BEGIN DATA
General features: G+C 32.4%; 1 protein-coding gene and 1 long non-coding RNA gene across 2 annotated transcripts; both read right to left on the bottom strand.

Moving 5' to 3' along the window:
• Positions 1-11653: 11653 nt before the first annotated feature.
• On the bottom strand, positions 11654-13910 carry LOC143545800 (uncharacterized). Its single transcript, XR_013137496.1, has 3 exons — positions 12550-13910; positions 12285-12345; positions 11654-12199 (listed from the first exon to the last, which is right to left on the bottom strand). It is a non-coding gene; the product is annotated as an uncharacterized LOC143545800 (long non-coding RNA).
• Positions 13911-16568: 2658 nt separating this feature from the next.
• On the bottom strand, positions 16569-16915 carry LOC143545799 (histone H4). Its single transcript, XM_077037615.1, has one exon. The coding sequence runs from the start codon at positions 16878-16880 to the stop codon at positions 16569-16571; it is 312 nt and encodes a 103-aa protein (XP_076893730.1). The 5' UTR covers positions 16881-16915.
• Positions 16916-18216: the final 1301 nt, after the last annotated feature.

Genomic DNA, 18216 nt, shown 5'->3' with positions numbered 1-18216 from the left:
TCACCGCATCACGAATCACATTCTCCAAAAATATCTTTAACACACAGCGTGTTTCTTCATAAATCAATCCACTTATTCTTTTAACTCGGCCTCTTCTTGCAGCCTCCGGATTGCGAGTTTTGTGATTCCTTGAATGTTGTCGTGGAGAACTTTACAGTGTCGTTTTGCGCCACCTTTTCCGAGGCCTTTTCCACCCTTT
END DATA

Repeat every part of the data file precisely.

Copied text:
General features: G+C 32.4%; 1 protein-coding gene and 1 long non-coding RNA gene across 2 annotated transcripts; both read right to left on the bottom strand.

Moving 5' to 3' along the window:
• Positions 1-11653: 11653 nt before the first annotated feature.
• On the bottom strand, positions 11654-13910 carry LOC143545800 (uncharacterized). Its single transcript, XR_013137496.1, has 3 exons — positions 12550-13910; positions 12285-12345; positions 11654-12199 (listed from the first exon to the last, which is right to left on the bottom strand). It is a non-coding gene; the product is annotated as an uncharacterized LOC143545800 (long non-coding RNA).
• Positions 13911-16568: 2658 nt separating this feature from the next.
• On the bottom strand, positions 16569-16915 carry LOC143545799 (histone H4). Its single transcript, XM_077037615.1, has one exon. The coding sequence runs from the start codon at positions 16878-16880 to the stop codon at positions 16569-16571; it is 312 nt and encodes a 103-aa protein (XP_076893730.1). The 5' UTR covers positions 16881-16915.
• Positions 16916-18216: the final 1301 nt, after the last annotated feature.

Genomic DNA, 18216 nt, shown 5'->3' with positions numbered 1-18216 from the left:
TCACCGCATCACGAATCACATTCTCCAAAAATATCTTTAACACACAGCGTGTTTCTTCATAAATCAATCCACTTATTCTTTTAACTCGGCCTCTTCTTGCAGCCTCCGGATTGCGAGTTTTGTGATTCCTTGAATGTTGTCGTGGAGAACTTTACAGTGTCGTTTTGCGCCACCTTTTCCGAGGCCTTTTCCACCCTTT